An exploratory study of the association between SORL1 polymorphisms and sporadic Alzheimer’s disease in the Han Chinese population
Received 24 March 2015
Accepted for publication 24 April 2015
Published 12 June 2015 Volume 2015:11 Pages 1443—1448
Checked for plagiarism Yes
Review by Single anonymous peer review
Peer reviewer comments 6
Editor who approved publication: Professor Wai Kwong Tang
Feng Zhang,1,2,* Xiaowei Liu,2,* Bailing Wang,3 Zaohuo Cheng,2 Xingfu Zhao,2 Jianzhong Zhu,2 Degang Wang,2 Ying Wang,2 Aiguo Dong,2 Pengpeng Li,2 Chunhui Jin2
1Mental Health Institute, The Second Xiangya Hospital, Central South University, Changsha, Hunan Province, 2Wuxi Mental Health Center of Nanjing Medical University, Wuxi, Jiangsu Province, 3Qingdao Mental Health Center, Qingdao, Shandong Province, People’s Republic of China
*These authors contributed equally to this work
Abstract: In previous studies, we reported that the sortilin-related receptor, L (DLR class) A repeats containing (SORL1) gene single nucleotide polymorphisms (SNPs) are associated with the risk of sporadic Alzheimer’s disease (SAD) in the Han Chinese population. To further explore the relationships between SORL1 genetic variants and SAD, we conducted a two-step study. Sequencing analysis in 50 case samples identified 14 SNPs within the promoter and untranslated region of the SORL1 gene. Subsequent genotyping analysis in 106 patients with SAD and 179 healthy controls detected a significant association between the “G” allele of SNP rs1133174 in the 3' untranslated region of the SORL1 gene and SAD risk (odds ratio =1.92, 95% confidence interval [95% CI] =1.28–2.90, adjusted P=0.028). In addition, “G” allele carriers of rs1133174 (GA + GG) have a 2.15-fold increased risk of SAD compared to noncarriers (AA) (adjusted P=0.042). However, no significant positive associations were observed in the other 13 SNPs within the SORL1 gene. These preliminary findings suggest that the SORL1 SNP rs1133174 may be a potential risk locus for SAD in the Han Chinese population.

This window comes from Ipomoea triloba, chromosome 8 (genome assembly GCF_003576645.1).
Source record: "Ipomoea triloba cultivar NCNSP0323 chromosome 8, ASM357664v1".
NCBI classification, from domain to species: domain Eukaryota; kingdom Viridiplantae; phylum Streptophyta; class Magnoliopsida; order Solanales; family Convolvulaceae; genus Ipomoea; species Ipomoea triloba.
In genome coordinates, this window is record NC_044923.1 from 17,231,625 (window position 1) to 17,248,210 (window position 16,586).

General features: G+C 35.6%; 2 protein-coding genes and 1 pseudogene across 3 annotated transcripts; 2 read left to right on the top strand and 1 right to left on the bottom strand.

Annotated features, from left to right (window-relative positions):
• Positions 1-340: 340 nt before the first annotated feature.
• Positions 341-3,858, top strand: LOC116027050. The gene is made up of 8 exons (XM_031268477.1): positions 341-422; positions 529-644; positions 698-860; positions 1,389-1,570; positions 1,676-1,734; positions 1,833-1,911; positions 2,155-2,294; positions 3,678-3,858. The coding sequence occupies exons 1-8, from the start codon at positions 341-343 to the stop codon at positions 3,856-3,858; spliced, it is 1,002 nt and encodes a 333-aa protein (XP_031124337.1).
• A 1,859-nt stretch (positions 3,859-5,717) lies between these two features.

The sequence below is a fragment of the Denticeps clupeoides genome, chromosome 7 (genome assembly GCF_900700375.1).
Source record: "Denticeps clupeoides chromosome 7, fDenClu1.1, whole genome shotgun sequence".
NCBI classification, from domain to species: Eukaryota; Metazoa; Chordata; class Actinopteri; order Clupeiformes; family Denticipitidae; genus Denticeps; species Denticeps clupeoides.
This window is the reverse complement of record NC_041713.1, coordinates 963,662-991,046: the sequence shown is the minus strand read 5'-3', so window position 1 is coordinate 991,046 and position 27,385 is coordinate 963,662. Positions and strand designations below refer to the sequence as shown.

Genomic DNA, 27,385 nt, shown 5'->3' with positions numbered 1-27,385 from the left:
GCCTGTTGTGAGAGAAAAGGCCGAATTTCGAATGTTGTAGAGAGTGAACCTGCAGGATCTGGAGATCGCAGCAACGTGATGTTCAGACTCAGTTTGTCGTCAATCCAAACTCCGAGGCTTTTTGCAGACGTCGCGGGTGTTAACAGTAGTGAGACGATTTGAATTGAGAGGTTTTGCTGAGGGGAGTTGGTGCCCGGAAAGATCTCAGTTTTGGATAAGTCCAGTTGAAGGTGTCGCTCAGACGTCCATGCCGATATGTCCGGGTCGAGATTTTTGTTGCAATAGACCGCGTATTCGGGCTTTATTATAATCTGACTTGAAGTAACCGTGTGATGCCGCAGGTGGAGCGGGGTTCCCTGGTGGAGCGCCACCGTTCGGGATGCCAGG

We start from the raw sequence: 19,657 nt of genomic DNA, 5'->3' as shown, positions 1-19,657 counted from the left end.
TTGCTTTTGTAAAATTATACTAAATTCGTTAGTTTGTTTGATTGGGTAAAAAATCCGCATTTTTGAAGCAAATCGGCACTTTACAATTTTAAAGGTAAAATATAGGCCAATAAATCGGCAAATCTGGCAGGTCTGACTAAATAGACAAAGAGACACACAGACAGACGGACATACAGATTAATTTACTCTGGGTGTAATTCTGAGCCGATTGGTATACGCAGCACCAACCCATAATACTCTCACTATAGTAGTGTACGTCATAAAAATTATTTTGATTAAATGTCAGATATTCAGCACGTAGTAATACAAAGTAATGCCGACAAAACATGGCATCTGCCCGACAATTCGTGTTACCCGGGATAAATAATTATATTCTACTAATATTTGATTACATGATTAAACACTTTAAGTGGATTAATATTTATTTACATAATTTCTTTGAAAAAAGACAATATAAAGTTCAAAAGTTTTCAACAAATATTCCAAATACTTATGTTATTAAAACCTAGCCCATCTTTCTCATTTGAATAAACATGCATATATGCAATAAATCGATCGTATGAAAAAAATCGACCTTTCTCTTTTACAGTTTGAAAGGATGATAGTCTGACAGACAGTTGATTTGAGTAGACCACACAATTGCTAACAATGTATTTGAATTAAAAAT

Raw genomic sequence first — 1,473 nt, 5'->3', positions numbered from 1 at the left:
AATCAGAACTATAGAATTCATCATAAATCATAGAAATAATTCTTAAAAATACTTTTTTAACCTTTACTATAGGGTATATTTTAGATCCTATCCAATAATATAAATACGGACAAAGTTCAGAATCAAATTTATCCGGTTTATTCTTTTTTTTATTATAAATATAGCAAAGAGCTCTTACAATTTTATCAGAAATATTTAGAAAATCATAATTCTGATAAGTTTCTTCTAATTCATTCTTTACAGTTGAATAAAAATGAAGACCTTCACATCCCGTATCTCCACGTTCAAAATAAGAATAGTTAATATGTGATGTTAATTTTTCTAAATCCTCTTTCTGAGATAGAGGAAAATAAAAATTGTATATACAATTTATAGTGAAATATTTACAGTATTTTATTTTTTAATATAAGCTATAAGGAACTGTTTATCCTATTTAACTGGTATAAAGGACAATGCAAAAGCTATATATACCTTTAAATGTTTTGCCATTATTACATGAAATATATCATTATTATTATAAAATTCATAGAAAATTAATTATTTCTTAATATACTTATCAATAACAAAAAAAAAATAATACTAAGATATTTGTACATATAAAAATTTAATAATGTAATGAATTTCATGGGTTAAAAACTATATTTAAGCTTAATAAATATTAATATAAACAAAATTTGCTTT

Keywords: SORL1, Alzheimer’s disease, polymorphism, Han Chinese, association
Alzheimer’s disease (AD) is an age-related progressive neurodegenerative disorder characterized by impairments in memory and other cognitive functions.1 Sporadic AD (SAD) affects the majority of patients with AD, and it is a most common polygenic multifactorial disease suggested to be the result of interactions of genetic and environmental factors.2 Amyloid precursor protein (APP) and the presenilin genes 1 and 2 (PSEN1 and PSEN2) may be involved in early-onset familial AD, and currently, the ε4 allele of the apolipoprotein E gene (APOE ε4) is the only well-established susceptibility gene for late-onset AD.
The sortilin-related receptor, L (DLR class) A repeats containing (SORL1, also called LR11 or sorLA) gene, is a member of the low-density lipoprotein receptor family that reduces amyloid-β (Aβ) production by regulating the intracellular transport and processing of APP.3–5 Moreover, as an APOE receptor, SORL1 is a likely biomarker for AD because of its interaction with APOE, A imaging study observed the effects of SORL1 variation on the brain microstructure during the neurodevelopmental phases of the human lifepan.6 Importantly, converging evidence from genetic and biological studies indicates that SORL1 could have an important role in AD susceptibility.7–9 Notably, actual functional risk loci within the SORL1 gene still remain unknown. Previous studies suggest that several rare and functional variants might play a crucial role in the development of AD.10,11 We reported that SORL1 genetic polymorphisms are significantly associated with susceptibility to SAD.12,13 To further explore the functional genetic variants within the SORL1 gene associated with SAD risk, we designed the present two-step study. We first sequenced the promoter, and the 5′ and 3′ untranslated regions (UTRs) in a total of 50 patients with SAD. All 14 single nucleotide polymorphisms (SNPs) were then genotyped and analyzed in the Han Chinese population.
Materials and methods